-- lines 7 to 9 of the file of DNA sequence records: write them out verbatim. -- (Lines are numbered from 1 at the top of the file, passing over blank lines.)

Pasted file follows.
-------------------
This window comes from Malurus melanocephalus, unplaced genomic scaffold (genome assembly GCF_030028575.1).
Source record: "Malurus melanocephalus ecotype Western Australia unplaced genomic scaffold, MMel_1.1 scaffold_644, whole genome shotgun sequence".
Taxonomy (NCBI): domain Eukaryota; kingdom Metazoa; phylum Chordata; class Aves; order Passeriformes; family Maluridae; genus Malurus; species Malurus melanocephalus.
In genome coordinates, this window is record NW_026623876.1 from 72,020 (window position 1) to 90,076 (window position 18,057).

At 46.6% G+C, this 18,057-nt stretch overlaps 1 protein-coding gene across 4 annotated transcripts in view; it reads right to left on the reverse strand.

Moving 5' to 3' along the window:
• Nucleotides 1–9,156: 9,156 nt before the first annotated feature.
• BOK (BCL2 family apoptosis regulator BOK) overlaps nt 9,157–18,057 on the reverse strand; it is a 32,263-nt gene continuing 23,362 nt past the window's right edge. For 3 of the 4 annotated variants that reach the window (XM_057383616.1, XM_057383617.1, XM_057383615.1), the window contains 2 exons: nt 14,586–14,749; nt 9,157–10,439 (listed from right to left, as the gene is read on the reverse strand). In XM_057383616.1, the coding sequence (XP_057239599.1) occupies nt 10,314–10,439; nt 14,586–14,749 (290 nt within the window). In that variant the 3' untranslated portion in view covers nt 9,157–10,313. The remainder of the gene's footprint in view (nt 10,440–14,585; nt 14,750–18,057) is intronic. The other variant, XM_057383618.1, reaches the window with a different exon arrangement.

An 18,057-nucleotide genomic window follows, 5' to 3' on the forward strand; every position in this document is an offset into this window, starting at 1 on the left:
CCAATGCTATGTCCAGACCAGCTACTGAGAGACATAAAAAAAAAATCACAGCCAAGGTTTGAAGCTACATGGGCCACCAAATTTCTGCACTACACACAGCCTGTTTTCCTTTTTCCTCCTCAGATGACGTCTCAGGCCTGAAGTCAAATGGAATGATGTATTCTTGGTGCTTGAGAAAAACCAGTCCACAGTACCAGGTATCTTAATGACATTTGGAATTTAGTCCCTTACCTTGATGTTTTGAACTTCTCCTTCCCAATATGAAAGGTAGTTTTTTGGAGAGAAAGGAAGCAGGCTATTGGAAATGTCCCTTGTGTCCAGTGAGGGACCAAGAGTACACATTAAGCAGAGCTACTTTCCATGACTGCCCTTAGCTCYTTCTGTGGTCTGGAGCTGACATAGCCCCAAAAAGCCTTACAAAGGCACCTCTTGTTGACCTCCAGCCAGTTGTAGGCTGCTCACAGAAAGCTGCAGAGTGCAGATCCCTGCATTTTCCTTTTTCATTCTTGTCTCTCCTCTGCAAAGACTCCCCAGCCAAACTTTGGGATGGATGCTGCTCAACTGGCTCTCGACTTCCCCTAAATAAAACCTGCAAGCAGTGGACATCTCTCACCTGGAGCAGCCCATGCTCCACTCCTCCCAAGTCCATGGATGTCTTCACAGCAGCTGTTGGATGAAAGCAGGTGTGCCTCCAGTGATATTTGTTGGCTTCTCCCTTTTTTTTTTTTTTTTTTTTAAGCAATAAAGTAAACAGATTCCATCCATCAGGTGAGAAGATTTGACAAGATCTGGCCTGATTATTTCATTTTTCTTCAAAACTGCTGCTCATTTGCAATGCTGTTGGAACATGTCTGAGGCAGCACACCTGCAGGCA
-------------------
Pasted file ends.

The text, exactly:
• Nucleotides 1–9,156: 9,156 nt before the first annotated feature.
• BOK (BCL2 family apoptosis regulator BOK) overlaps nt 9,157–18,057 on the reverse strand; it is a 32,263-nt gene continuing 23,362 nt past the window's right edge. For 3 of the 4 annotated variants that reach the window (XM_057383616.1, XM_057383617.1, XM_057383615.1), the window contains 2 exons: nt 14,586–14,749; nt 9,157–10,439 (listed from right to left, as the gene is read on the reverse strand). In XM_057383616.1, the coding sequence (XP_057239599.1) occupies nt 10,314–10,439; nt 14,586–14,749 (290 nt within the window). In that variant the 3' untranslated portion in view covers nt 9,157–10,313. The remainder of the gene's footprint in view (nt 10,440–14,585; nt 14,750–18,057) is intronic. The other variant, XM_057383618.1, reaches the window with a different exon arrangement.

An 18,057-nucleotide genomic window follows, 5' to 3' on the forward strand; every position in this document is an offset into this window, starting at 1 on the left: